11.10.2011 0

Kasich’s defining moment

By Rick Manning — Ohio Governor John Kasich faces a moment in history where his major initiative to reform the relationship between public employee unions and the taxpayers who pay for them has been soundly defeated in a state referendum.

The question Kasich must answer is whether this was a battle lost due to the mistaken tactic of including highly popular police and firefighter unions into the reforms or whether it is a lost war, dooming the state of Ohio to spiraling public employee costs that are political suicide to attempt to contain.

Public employee unions spent close to $30 million to defeat Kasich’s reform.  Ironically, those unions got that money from mandatory dues collected from public employees who are paid by taxpayers.  In a nutshell, $30 million of tax dollars that were paid to public employees were then used to convince the voters of Ohio that public employee union reforms should be rejected.

Public employee unions legally used their member’s dues to paint a picture of an Ohio where public safety is at risk due to changes in the relationship between police and firefighter unions and their taxpayer employers.

And Ohio voters, by a 61 percent majority bought it.

Now, reality strikes.

The state of Ohio faces an $8 billion budget deficit, which will not be closed by private sector job killing tax increases.  The alternative to having public employees pay part of their pensions and health care to lower the costs is to have fewer public employees.

This is the inevitable outcome of the successful public employee union campaign against the modest reforms passed by the Ohio state legislature and signed by Governor Kasich, but in the long-term, Kasich can still choose a reform path.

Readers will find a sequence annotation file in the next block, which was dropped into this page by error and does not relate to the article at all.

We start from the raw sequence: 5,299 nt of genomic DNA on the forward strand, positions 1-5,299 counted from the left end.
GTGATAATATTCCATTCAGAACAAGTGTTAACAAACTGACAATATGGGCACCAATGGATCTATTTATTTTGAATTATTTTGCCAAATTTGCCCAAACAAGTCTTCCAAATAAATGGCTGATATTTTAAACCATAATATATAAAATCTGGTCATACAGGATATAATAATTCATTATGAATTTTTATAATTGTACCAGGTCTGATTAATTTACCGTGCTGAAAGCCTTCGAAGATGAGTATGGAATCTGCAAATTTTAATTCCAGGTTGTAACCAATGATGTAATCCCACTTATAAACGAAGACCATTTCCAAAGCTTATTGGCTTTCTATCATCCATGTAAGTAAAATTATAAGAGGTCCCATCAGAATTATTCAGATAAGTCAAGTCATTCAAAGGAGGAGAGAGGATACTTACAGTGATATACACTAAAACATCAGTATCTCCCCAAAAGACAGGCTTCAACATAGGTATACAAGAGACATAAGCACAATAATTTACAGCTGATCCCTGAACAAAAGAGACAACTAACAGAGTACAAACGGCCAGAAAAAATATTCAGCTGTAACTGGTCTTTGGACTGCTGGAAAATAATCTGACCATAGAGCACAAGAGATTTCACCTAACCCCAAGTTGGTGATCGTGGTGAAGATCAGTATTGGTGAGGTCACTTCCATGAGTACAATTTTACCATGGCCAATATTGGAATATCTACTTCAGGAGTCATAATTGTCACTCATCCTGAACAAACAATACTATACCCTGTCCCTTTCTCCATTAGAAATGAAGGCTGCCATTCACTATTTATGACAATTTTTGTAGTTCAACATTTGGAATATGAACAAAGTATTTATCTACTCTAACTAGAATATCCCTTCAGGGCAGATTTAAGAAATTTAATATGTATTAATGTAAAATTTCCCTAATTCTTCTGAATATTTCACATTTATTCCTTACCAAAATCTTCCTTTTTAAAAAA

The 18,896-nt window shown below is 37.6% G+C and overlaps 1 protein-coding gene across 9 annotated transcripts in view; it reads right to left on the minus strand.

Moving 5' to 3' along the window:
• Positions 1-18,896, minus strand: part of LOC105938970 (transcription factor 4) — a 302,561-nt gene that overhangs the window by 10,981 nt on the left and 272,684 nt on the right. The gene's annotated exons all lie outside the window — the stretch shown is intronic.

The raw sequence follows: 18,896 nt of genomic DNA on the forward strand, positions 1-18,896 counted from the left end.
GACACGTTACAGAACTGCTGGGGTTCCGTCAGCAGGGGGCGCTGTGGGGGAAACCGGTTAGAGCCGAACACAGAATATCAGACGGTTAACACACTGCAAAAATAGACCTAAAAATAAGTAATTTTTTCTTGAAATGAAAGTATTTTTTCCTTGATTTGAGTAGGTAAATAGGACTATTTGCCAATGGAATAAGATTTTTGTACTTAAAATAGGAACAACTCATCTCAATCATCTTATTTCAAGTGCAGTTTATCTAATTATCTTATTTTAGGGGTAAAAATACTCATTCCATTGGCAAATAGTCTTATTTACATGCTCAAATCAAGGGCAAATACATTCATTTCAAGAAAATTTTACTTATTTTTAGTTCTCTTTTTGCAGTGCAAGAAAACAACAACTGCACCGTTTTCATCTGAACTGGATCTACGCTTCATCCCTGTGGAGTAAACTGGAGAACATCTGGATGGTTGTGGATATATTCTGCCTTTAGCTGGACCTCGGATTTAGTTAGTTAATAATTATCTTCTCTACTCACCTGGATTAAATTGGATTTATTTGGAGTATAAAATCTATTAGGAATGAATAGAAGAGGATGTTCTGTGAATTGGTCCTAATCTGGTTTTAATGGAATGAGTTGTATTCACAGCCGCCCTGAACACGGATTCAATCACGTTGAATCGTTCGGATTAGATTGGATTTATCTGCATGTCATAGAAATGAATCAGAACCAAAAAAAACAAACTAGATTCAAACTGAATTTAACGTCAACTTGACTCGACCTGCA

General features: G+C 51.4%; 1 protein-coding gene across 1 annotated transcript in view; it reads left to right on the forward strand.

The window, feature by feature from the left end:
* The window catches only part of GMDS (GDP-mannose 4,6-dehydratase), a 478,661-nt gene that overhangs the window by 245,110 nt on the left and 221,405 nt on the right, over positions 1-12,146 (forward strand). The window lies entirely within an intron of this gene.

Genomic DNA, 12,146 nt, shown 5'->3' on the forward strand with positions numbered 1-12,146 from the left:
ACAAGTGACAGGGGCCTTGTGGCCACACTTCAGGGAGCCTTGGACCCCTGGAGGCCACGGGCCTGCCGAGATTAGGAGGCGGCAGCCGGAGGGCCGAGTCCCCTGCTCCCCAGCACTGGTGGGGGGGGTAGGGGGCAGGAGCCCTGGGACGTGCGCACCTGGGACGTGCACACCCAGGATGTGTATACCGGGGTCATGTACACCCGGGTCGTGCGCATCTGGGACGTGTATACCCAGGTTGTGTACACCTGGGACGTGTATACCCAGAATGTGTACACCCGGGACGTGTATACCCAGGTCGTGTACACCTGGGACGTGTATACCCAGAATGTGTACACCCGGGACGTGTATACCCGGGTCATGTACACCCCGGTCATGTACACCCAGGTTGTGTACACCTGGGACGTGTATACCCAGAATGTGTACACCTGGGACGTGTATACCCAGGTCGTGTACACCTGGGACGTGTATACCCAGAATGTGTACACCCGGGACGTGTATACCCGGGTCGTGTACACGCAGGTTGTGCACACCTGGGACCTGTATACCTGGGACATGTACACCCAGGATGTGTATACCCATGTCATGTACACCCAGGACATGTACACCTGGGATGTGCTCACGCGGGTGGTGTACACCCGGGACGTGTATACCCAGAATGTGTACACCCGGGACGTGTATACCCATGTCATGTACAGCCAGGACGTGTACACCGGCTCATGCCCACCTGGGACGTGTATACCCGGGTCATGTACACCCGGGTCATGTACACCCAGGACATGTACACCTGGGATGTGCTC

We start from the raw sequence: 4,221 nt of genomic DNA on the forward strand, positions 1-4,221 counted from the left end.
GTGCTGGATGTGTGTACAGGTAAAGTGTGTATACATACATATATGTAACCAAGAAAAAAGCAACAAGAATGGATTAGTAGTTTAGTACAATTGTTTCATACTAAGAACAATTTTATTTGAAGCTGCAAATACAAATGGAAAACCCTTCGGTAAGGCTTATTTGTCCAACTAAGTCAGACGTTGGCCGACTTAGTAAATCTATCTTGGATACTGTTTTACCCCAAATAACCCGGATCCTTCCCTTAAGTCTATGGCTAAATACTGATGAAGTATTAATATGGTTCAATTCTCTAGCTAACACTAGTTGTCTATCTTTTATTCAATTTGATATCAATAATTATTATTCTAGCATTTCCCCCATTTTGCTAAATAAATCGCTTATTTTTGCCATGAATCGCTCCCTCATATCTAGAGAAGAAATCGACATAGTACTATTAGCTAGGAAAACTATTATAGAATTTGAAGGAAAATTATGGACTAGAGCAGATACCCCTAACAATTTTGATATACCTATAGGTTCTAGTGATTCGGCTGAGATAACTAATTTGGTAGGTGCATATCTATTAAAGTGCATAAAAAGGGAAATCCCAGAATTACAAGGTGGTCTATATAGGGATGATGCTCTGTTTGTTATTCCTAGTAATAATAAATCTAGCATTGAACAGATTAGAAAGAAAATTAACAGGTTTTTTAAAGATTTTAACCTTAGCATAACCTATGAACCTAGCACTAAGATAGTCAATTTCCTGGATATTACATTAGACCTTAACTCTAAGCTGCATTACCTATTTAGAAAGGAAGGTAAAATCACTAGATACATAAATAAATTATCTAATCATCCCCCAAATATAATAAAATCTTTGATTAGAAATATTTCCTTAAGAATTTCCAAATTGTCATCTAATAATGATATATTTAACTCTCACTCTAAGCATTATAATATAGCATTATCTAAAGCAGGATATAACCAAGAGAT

A look back a few years to 2005 in California should be instructive to anyone who cares about the future of Ohio.

Then California Governor Arnold Schwarzenegger proposed a series of initiatives in 2005 that would require California’s public employees to pay part of their retirements, put new employees into a generous 401(k) system instead of the state retirement, and require public employees to pay part of their health care costs.

After a similarly brutal campaign, Schwarzenegger got smoked at the ballot box.  With an emboldened Democratic controlled legislature, the California Governor sounded retreat and attempted to work with the legislature to find a budget solution.  California has been in a budget crisis ever since.  2005 was the tipping point for the state beyond which there has not been any return, and Schwarzenegger never recovered politically.

Governor Kasich does not have to follow the failed California model.  He has seen the issues that resonated with the voters against real public employee reforms and can craft legislation that addresses these fears.  It won’t be as fair, or as pure, but it will show he both listened to the people of Ohio, but refused to consign the state to the death spiral that is California.

Governor Kasich can choose to learn from this battle, or he can declare the war lost by turning away.

How a person responds to adversity marks their character, not how they act in victory.  Today, the wounds are fresh, but tomorrow the same problems remain.

The days ahead will determine how John Kasich’s story gets told.  Did he continue to fight even in the face of a large well-funded foe, or did he flinch because times got tough.

We will soon learn if John Kasich chooses to seize the national stage by jumping back into the fray, or if he recedes, defeated by his political foes.

Today, his opponents are writing John Kasich’s political epitaph.  Yet, Kasich is the only one who can determine if this is end of his political story or an interesting chapter of perseverance, strength and victory.

The easy path would be to just move on, and not enter back into the fight to restore balance between public employees and those who pay their salaries.

But nothing worthwhile has ever been accomplished by taking the easy path.

Rick Manning is the Director of Communications for Americans for Limited Government. You can follow Rick on Twitter at @RManning957.

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